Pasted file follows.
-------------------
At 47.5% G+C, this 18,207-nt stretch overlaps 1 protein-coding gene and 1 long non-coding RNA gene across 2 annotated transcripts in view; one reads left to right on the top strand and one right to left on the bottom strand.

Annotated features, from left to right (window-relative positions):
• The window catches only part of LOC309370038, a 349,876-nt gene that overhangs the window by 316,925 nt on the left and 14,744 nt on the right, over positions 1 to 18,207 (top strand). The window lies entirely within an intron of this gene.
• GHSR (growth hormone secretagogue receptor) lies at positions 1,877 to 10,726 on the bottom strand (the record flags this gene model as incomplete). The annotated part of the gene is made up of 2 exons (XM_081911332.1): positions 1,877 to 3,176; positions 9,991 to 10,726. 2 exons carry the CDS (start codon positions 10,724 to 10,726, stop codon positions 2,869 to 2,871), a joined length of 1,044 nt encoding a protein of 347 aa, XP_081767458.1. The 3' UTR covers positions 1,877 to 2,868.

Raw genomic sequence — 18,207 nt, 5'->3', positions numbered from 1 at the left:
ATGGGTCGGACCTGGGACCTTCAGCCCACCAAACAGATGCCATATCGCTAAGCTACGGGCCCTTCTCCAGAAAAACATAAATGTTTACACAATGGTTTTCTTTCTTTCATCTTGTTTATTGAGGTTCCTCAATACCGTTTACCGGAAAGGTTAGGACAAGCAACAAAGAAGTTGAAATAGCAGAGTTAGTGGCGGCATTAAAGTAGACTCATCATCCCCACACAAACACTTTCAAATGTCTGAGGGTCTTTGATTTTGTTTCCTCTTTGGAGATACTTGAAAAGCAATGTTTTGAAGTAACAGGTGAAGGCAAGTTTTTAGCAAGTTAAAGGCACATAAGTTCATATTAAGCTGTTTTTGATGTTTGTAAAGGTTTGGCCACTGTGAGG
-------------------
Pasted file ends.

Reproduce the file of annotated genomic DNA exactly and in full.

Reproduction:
At 47.5% G+C, this 18,207-nt stretch overlaps 1 protein-coding gene and 1 long non-coding RNA gene across 2 annotated transcripts in view; one reads left to right on the top strand and one right to left on the bottom strand.

Annotated features, from left to right (window-relative positions):
• The window catches only part of LOC309370038, a 349,876-nt gene that overhangs the window by 316,925 nt on the left and 14,744 nt on the right, over positions 1 to 18,207 (top strand). The window lies entirely within an intron of this gene.
• GHSR (growth hormone secretagogue receptor) lies at positions 1,877 to 10,726 on the bottom strand (the record flags this gene model as incomplete). The annotated part of the gene is made up of 2 exons (XM_081911332.1): positions 1,877 to 3,176; positions 9,991 to 10,726. 2 exons carry the CDS (start codon positions 10,724 to 10,726, stop codon positions 2,869 to 2,871), a joined length of 1,044 nt encoding a protein of 347 aa, XP_081767458.1. The 3' UTR covers positions 1,877 to 2,868.

Raw genomic sequence — 18,207 nt, 5'->3', positions numbered from 1 at the left:
ATGGGTCGGACCTGGGACCTTCAGCCCACCAAACAGATGCCATATCGCTAAGCTACGGGCCCTTCTCCAGAAAAACATAAATGTTTACACAATGGTTTTCTTTCTTTCATCTTGTTTATTGAGGTTCCTCAATACCGTTTACCGGAAAGGTTAGGACAAGCAACAAAGAAGTTGAAATAGCAGAGTTAGTGGCGGCATTAAAGTAGACTCATCATCCCCACACAAACACTTTCAAATGTCTGAGGGTCTTTGATTTTGTTTCCTCTTTGGAGATACTTGAAAAGCAATGTTTTGAAGTAACAGGTGAAGGCAAGTTTTTAGCAAGTTAAAGGCACATAAGTTCATATTAAGCTGTTTTTGATGTTTGTAAAGGTTTGGCCACTGTGAGG